IT was a mishap which made global news - the Sheffield Half Marathon cancelled because of a lack of water.
But the shambolic scenes played out in the city earlier this month may well have brought a disbelieving smile from one of our greatest ever runners.
Three-time Olympian Ernest Harper - who competed in the 1924, 1928 and 1936 games - was famed across the world for never taking a drink during long distance races due to his belief it would cause stomach cramps. Instead, his refreshment of choice was a cigarette, smoked immediately after finishing.
And few could argue that his unorthodox approach to body replenishment worked.
For Harper, from Stannington, not only took silver in the marathon at the 1936 Berlin Olympics - despite running eight miles with a badly blistered foot - he also won the AAA 10 Miles title four times, the Northern Counties champion six times and the English title twice.
Additionally, he took fourth place in the infamous 1924 Paris Olympic 10,000 metre cross-country in which more than half the field failed to finish due to the searing heat, and seven were hospitalised suffering delirium.
Received wisdom also says he may even have won gold in Germany but for an act of almost unthinkable sportsmanship. More of which shortly.
“He was an astonishing figure in Sheffield’s sporting history, the real life Tough Of The Track,” says Heeley-based amateur historian Matthew Bell, who has researched Harper’s life for a new upcoming book about Sheffield Olympians. “There’s little doubt he was one of Great Britain’s greatest ever long-distance runners - despite never actually winning a marathon.
“What health and safety would say about him today I’m not sure. But perhaps they might realise that sluicing of the body and drink stations every three miles is not as important as many believe.”
Harper was born in 1902 in Clay Cross, Chesterfield, but was raised and lived most of his life in Stannington. After leaving school, he became a ganister miner by trade.
His first ever race was the 1921 Stannington Steeplechase - three and half miles to Loxley and back - which he won with little bother. After that he joined the Hallamshire Harriers running club and his natural talent meant that three years later he was competing in his first Olympics.
He finished just outside the medals in Paris 1924 but simply finishing was something of an achievement. That year’s 10,000 metre cross country was run in such intense heat - 45°C along roads with no shade - that only 15 of the original field of 39 completed the course. Fellow Sheffield lad Joe Williams dropped out before the half way point. Another competitor, the Swede Edvin Wide, collapsed with a couple of kilometres to go and was rushed to hospital where, it was reported wrongly, he had died. The event received such bad publicity, it was dropped from all future Olympics.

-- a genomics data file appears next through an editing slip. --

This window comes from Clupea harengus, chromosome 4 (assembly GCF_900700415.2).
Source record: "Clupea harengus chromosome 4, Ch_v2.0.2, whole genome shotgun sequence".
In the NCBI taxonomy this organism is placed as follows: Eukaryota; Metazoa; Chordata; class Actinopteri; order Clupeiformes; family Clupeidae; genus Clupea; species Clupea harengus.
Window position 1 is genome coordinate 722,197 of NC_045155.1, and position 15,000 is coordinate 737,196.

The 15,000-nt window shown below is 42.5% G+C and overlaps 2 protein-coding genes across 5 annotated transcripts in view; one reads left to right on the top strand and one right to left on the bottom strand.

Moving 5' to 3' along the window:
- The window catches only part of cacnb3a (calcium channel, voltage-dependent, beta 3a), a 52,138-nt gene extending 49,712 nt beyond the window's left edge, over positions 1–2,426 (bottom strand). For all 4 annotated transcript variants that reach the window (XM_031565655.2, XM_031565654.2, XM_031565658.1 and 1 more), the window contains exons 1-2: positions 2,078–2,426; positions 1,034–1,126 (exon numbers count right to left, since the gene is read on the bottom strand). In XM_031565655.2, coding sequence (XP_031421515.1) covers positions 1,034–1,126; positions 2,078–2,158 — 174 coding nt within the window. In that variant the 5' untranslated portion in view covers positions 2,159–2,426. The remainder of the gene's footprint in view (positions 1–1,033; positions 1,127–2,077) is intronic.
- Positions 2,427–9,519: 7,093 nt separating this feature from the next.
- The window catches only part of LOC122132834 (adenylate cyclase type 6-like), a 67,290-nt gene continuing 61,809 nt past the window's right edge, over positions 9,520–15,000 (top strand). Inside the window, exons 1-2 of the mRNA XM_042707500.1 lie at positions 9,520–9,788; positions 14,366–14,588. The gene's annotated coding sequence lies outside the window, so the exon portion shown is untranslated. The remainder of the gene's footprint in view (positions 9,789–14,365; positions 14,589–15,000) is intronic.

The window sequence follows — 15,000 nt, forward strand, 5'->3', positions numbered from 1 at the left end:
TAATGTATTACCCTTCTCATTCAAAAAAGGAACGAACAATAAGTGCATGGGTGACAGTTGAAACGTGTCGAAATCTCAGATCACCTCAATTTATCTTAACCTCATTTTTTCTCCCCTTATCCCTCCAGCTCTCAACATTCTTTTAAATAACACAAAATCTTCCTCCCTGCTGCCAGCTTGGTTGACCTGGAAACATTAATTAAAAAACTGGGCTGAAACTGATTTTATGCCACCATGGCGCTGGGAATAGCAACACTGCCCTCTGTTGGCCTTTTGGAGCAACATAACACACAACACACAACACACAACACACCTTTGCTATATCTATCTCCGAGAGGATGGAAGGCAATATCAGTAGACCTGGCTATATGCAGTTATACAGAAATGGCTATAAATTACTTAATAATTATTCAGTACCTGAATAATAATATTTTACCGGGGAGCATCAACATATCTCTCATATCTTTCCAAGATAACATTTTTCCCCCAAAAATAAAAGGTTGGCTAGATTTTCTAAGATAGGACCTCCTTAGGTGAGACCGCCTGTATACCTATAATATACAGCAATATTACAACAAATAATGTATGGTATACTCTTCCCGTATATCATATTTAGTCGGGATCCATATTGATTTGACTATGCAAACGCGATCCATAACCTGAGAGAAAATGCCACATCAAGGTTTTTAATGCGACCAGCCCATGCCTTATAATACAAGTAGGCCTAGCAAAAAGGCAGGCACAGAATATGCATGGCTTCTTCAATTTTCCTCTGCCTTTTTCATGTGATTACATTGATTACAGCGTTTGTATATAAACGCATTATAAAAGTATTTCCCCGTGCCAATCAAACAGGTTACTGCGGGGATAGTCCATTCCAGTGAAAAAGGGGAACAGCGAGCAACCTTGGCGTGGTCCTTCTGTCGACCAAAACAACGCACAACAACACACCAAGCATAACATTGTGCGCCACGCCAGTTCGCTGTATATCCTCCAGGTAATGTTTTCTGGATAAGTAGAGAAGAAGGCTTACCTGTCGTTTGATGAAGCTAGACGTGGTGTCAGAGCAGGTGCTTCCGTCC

Four years later in Amsterdam, Harper finished a disappointing 22nd in the marathon.
But it was in 1936 when he really made his name.
It was not simply that he finished second in the gruelling 26 mile run, nor that he did it without drinking anything en route - despite this being the first games where drink posts were set up along the way.
“What really set Harper apart was that he gave advice and encouragement to the runner who would eventually beat him to the gold medal,” says Matthew, who has written Steel and Grace: The Lives and Times of Sheffield’s Olympic Medallists with Handsworth author Gary Armstrong.
Japanese runner Kitel Son was shoulder to shoulder with Harper for much of the race. Juan Zabala, holder of the title, was the only man ahead of them, and Son was considering trying to catch the Argentine up.
“Harper told me not to do it,” Son later said. “He warned me that Zabala was setting too hot a pace and would soon crack.”
It was exactly what happened. The front runner fell away, leaving Son and Harper to battle it out for gold. When Son emerged triumphant, he said: “The gold is mine but I owe it to the Englishman.”
The result may well have also been different had blisters not developed on our man’s feet.
“I kept pounding my feet hard in the hope of breaking the blisters,” he later told The Star. “The last eight miles were agonising. The pain was wicked but I felt my chance was so good that I kept going. But once Son left me I knew I couldn’t win unless he dropped out.”
As a postscript, both athletes met Adolf Hitler following the race.
It was to be Harper’s last major international event. Shortly after being welcomed back to Sheffield with a civic reception, he retired. Just how adored he was in his home city was illustrated when, the following January, after a public subscription, he was given a house in Stannington. He remained there until he moved to Australia with wife Mabel in 1958 where he passed away aged 77 in 1979.